What a difference thirty years makes. Nick gets nostalgic and a bit tiddly on the new old cocktails at 100 Wardour Street

It sits where the old Marquee Club once sat, I remember so many evenings there in 1976 and 77, evenings spent in the dark, noisy pit that was the Marquee. Usually after a few hours getting pre- tanked with the roadies in the Intrepid Fox over the road, now just another boring burger restaurant.

It’s all gone away of course, except the entrance alleyway now closed off. On the plus side the drinks are better and no one tries to pogo on my head.

So, we went in, J and I, to try the new cocktail menu created by Bar Manager Massimo Bosio and his team.

The menu we’re told draws upon classic concoctions from days gone by, starting with the golden age of cocktails, moving onto Prohibition staples and exotic tiki tipples, right through to modern day favourites.

The four themes include’The Golden Era,”It’s Tiki Time,”Disco Fever’ and’Back to the Future.’

‘Back to the past!’ I said to J wittily, as I told war stories of bands and characters that had all happened around us in my youth, shouting a bit to be heard above the DJ.

J was probably relieved when the first cocktail arrived to shut me up, well actually it was the second cocktail as it seemed we had missed the boat for the ‘The Golden Era’

Adonis made from Martini Reserva Rubino, Oloroso Sherry, Orange Bitters. A few sad, empty glasses were all that was left.

It was the second taster on the menu, from ‘It’s Tiki Time’ and called a Navy Swizzle made withPusser’s Gunpowder rum, house blend spiced rum, homemade falernum, lime juice, triple sec, Angostura Bitters, Absinthe.

It came in a cheerful tin mug and was actually, literally, on fire. I didn’t notice this at first, as the flame was so clear, and came close to setting my hair on fire, just noticing the bubbling sugar giveaway in time. And, of course, I was supposed to use the straws not raise the mug to my lips anyway. Cocktail fail.

Nice cocktail though, there was a lot going on in it so I couldn’t actually taste the Absinthe. Falernum I had to Google, it’s a syrup often mixed with rum apparently. I could taste that alright. As befits its era the whole cocktail was as colourful as a hat made of fruit but more refreshing.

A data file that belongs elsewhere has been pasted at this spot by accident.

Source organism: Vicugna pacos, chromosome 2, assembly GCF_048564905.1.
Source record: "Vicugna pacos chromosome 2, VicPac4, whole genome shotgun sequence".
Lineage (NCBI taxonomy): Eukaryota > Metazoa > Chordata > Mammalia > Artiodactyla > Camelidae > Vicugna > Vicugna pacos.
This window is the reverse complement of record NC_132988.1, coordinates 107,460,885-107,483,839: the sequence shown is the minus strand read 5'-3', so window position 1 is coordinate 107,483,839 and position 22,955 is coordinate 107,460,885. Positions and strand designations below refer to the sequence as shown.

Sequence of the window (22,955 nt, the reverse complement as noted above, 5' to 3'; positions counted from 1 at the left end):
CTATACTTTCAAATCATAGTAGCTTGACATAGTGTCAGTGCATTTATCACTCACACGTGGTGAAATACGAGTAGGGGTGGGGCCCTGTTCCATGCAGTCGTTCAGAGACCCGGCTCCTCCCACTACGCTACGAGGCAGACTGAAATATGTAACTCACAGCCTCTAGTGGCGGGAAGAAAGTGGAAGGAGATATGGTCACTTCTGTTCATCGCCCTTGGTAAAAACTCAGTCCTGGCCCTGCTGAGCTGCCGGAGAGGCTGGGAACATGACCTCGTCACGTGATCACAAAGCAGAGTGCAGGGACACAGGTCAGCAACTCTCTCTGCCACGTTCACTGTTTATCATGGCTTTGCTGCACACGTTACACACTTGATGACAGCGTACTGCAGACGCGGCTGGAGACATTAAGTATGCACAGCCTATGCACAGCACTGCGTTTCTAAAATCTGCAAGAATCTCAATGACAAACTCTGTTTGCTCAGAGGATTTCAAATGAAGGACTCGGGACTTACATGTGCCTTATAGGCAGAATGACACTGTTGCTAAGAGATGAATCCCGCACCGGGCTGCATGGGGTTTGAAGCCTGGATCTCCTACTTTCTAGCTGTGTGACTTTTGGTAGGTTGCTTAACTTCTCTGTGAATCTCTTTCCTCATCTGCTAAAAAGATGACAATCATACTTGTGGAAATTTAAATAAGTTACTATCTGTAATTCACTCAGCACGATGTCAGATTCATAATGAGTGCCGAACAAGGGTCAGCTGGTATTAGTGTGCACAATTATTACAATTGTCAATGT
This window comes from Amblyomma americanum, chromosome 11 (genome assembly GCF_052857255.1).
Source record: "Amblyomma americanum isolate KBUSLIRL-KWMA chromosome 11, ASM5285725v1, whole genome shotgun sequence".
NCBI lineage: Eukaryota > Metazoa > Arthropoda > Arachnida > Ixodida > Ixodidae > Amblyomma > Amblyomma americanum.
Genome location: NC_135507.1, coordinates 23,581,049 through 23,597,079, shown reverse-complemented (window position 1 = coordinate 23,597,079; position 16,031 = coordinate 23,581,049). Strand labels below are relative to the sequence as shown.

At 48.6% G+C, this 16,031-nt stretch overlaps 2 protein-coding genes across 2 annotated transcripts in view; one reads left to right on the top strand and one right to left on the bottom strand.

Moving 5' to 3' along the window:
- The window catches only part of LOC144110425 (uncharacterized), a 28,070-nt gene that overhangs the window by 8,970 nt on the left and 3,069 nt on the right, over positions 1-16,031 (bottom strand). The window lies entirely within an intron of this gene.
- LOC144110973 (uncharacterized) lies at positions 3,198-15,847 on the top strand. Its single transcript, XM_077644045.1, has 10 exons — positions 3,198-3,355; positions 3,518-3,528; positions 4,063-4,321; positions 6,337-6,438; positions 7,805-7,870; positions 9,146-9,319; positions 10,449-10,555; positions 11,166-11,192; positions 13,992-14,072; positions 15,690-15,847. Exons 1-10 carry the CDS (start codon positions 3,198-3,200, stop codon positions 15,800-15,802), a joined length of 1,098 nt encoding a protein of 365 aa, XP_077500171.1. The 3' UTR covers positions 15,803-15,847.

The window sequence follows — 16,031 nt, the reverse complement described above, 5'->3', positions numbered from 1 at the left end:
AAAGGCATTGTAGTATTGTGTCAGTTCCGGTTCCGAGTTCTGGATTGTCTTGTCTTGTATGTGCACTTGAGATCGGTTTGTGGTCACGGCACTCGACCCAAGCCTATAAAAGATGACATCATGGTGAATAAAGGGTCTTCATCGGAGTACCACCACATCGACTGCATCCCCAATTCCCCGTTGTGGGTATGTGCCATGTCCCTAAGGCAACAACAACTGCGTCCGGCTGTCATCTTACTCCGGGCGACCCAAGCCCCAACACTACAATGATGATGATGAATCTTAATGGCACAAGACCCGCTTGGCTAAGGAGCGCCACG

Second up, as I launched into my Tom Petty at the Marquee story, was from ‘Disco Fever and a It’s Not An Espresso MartiniPear and chocolate infused Rebel Yell, Xante liqueur, almond syrup, coffee all topped off with a Bourbon Biscuit.

As Alexei Sayle once said, another revolutionary biscuit alongside your Garibaldi and your Peek Freans Trotsky assortment.

The waiter stressed again that it wasn’t an Expresso Martini as he served it, but he needn’t have worried as it tasted nothing like one. Not as raw and violent, but smooth and easy to down, delicious.

It looked rather beautiful too and as J cannot drink coffee, I drank his as well. And i also ate his biscuit. I was hungry and he had his back to me.

And then from ‘Back To The Future’ Swedish Milk Punch –  Darjeeling tea and rose infused Absolut Elyx, Xante Liqueur, Absinthe, Angostura bitters, red wine and condensed milk served in a mini churn I loved this, I think it was the condensed milk that was the icing on the cocktail cake, it had a cosy warm roughness to it as it came up the straw. Dangerously easy to drink. All the cocktails were liquid works of art; a lot of work had clearly gone into each.

The full list:                                           

‘The Golden Era’ 1860-1930

Showcasing cocktails inspired by America, who led the way during the cocktail revolution – from the publication of Dr Jerry Thomas’ first cocktail book in 1862, right up until the Prohibition era. Some of the Golden Era cocktails include:

Milk Punch – £12.00

Ysabela Regina Brandy, Gosling Dark Rum, Vanilla, Milk

Brown Derby – £12.00

Maker’s Mark Bourbon, Grapefruit, Honey

‘It’s Tiki Time’ 1930-1950

When drinks became fun! Tiki cocktails take inspiration from Polynesian culture with their exotic flavours. Tiki masters Trader Vic and Don The Beachcomber would be proud. Contains vibrant flavoured cocktails such as:

Navy Swizzle – £16

Pusser’s Gunpowder rum, house blend spiced rum, homemade falernum, lime juice, triple sec, Angostura Bitters, Absinthe.

Hanging Man – £16

Pusser’s Gunpowder rum, Smith & Cross rum, Aba pisco, homemade falernum, plum, lime, egg white, passion fruit syrup, homemade ginger and grapefruit syrup, grapefruit soda

‘Disco Fever’ 1980-1990’s

According to experts, the worst era for cocktails but let’s face it … Disco drinks are fun!

Baby Steps – £12

Caorunn Gin, lemon, elderflower, mixed green puree and bubbles.

It’s Not An Espresso Martini – £12

Pear and chocolate infused Rebel Yell, Xante liqueur, almond syrup, coffee.

‘Back To The Future’

A reinterpretation of some of the most famous old-school cocktails with a modern touch.

White Tea Negroni – £12

Caorunn Gin, Lillet Rose, lemon verbena syrup, Campari gelatine.

Cloud No.9 – £13

Sipsmith Gin, blueberry shrub and mixed vermouths.

Alongside the varied new cocktail selection, guests are also able to enjoy 3 sharing cocktails and for those who want something sweet without the kick the menu features 3 virgin cocktails.

For the full menu and to make a reservation go to